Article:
We share the Third Circuit's concern that one judge of a Court of Appeals, who is authorized to issue a certificate of probable cause, should not be able to preclude a panel of three judges from considering the petitioner's claims. However, our response to that concern is not to prohibit limited certificates of probable cause, but to recognize their authoritativeness in limiting issues only when acted upon by a three-judge panel. Even in that circumstance, we do not view the limitation as jurisdictional, but more akin to a ruling entitled to be considered as the law of the case. See United States v. Fernandez, 506 F.2d 1200 (2d Cir. 1974). As such, the limitation is normally to be respected by the panel that considers the merits of the appeal, but the panel would always have authority to broaden the scope of the appeal if persuaded that such further consideration would be "just under the circumstances." 28 U.S.C. § 2106 (1976).


In this case, we find no compelling reasons to broaden the scope of review beyond the one issue specified when the prior panel issued a certificate of probable cause. Accordingly, the motion for rehearing is denied.


GOETTEL, District Judge (concurring and dissenting):

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For the reasons stated in my concurring opinion on the decision of this appeal, I dissent from the conclusion of the Court that there is no compelling reason to broaden the scope of review beyond the issue specified by the panel that issued the certificate of probable cause.


With respect to the remainder of the decision, which authorizes the limitation of issues certified for appeal, but allows the panel that hears the appeal to broaden the scope if persuaded that such would be just, I concur in the result, but without much confidence in the legal precedent cited. It is true that this Court, in Alexander v. Harris, 595 F.2d 87, 90-91 (2d Cir. 1979), equated the issuance of certificates of probable cause with the Supreme Court's granting of certiorari, as being a sensible attempt to focus on issues meriting review. In my opinion, however, that decision was deficient in failing to observe the at least facially different standard set forth under the then new Rules Governing Section 2254 Cases. Rule 4 provides for summary dismissal "(i)f it plainly appears from the face of the petition and any exhibits annexed to it that the petitioner is not entitled to relief." The Court equated that with the frivolous claims standard used in judging petitions when appealed. It is submitted that it is possible (as occurred in Alexander v. Harris ) to have a petition that is not frivolous, but plainly appears not to entitle the petitioner to relief. It occurred in that case because a scholarly state court opinion had thoroughly disposed of the petitioner's claims, so that the disposition of the petition was certain, although the issue was not frivolous.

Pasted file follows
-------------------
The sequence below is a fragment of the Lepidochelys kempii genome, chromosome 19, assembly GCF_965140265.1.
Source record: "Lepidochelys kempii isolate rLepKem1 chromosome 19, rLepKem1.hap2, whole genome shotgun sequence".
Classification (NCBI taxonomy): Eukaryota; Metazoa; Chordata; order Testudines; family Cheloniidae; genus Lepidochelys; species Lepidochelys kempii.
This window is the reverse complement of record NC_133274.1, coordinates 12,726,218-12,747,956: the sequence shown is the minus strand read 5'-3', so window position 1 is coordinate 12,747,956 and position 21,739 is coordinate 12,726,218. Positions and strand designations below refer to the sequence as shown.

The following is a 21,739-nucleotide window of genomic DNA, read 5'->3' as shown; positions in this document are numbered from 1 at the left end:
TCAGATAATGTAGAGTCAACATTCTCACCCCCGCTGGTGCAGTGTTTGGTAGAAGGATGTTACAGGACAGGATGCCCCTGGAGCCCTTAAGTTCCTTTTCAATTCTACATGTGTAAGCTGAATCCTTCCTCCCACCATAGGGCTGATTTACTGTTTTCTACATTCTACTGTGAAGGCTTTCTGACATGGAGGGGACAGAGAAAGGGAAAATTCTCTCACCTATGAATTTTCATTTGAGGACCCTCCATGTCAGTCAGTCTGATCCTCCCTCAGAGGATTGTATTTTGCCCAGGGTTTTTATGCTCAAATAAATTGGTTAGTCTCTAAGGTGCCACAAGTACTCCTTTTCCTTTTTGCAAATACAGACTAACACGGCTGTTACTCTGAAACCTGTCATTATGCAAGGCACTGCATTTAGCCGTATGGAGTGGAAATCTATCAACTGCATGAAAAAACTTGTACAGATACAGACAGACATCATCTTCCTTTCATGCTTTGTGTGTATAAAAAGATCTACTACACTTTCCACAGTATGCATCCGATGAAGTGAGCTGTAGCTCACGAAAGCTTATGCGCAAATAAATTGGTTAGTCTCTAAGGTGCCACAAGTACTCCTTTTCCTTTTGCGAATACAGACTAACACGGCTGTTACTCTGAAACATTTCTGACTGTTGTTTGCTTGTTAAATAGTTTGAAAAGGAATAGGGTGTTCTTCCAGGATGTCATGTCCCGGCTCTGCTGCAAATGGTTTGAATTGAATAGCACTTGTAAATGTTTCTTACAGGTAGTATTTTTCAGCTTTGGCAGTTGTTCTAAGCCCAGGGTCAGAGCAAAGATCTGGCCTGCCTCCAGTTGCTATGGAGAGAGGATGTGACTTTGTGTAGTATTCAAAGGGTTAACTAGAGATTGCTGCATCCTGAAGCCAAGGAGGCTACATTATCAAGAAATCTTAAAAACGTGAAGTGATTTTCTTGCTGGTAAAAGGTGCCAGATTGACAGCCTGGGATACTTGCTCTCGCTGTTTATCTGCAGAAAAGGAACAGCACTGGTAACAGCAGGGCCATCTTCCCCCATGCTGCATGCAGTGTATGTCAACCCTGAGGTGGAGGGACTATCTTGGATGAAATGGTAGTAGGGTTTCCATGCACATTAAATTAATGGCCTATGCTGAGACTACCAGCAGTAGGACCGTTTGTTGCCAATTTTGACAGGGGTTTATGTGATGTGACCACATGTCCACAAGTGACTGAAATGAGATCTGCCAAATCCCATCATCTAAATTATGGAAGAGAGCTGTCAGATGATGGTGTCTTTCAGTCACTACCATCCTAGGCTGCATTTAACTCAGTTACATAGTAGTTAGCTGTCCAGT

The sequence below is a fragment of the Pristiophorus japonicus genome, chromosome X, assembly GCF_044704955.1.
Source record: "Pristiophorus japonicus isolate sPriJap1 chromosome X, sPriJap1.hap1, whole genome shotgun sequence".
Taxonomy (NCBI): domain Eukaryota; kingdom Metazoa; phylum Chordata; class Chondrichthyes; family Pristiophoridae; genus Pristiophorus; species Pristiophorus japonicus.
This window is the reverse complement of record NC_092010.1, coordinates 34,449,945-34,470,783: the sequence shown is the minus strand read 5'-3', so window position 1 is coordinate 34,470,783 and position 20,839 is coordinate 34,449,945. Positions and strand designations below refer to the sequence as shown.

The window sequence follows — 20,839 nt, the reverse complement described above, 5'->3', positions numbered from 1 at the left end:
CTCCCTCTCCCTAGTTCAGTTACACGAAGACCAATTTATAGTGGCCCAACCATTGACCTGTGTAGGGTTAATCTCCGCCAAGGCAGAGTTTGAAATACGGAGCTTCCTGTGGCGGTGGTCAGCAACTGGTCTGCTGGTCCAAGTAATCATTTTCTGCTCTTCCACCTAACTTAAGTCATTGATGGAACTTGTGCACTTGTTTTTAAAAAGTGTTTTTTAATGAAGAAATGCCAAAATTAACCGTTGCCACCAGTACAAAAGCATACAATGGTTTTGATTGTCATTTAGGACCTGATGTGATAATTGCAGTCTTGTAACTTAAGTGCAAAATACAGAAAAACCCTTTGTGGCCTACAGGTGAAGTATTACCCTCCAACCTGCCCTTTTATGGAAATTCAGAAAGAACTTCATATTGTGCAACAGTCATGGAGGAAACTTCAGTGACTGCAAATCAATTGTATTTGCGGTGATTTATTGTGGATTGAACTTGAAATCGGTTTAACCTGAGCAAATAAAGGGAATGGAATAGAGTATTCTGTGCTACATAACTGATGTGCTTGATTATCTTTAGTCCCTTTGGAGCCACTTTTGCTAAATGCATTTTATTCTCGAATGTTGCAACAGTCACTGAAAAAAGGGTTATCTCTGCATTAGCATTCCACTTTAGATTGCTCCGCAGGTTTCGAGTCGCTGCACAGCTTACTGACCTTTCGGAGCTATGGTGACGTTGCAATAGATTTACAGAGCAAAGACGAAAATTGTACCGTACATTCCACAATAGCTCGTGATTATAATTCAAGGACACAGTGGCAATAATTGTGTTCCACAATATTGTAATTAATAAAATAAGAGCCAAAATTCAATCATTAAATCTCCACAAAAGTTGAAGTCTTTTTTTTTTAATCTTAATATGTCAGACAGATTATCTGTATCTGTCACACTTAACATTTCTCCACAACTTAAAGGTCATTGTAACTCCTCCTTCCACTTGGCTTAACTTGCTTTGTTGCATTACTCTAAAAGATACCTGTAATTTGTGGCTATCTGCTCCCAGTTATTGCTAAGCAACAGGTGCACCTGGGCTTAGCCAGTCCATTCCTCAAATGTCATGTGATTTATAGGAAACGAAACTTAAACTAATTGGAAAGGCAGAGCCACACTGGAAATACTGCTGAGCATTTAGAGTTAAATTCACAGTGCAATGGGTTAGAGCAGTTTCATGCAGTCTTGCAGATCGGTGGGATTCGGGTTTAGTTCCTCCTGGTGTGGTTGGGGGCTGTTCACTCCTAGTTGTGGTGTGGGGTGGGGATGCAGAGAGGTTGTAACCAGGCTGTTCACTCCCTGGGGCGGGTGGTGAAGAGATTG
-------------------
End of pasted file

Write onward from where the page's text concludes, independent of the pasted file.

Moreover, analogy to the Supreme Court's certiorari practice is not particularly helpful, since it is not clear where the Supreme Court obtains that power. At common law, a writ of certiorari entailed a review of the entire record from the lower court. See 1 W.S. Holdsworth, A History of English Law 228 (3d ed. 1922). The statute covering certiorari allows the Supreme Court to grant or deny the writ, but makes no reference to limiting the writ to specific questions. 28 U.S.C. § 1254(1). (In contrast, 28 U.S.C. § 1254(3) specifically allows a circuit court to certify only certain questions for review by the Supreme Court.)


Regardless of the absence of specific procedures or authority, appellate courts should have the inherent discretion to limit issues heard on appeal where a certificate of probable cause is required. It seems that there are few serious state felony convictions that do not eventuate in federal habeas corpus petitions. Virtually all unsuccessful petitioners attempt to appeal. Where appeal is allowed, a court appointed attorney (paid by the federal government) is usually assigned. The enormous burden on the federal courts must be alleviated, while at the same time preserving access to the courts for the petitioner with a valid grievance. One way of accomplishing this is by retaining the power of the appellate courts to restrict the issues on appeal to those that are worthy of being heard. Consequently, I concur in principle with the rule enunciated by the Court and dissent only from its application to this particular case.


The Honorable Gerard L. Goettel of the United States District Court for the Southern District of New York, sitting by designation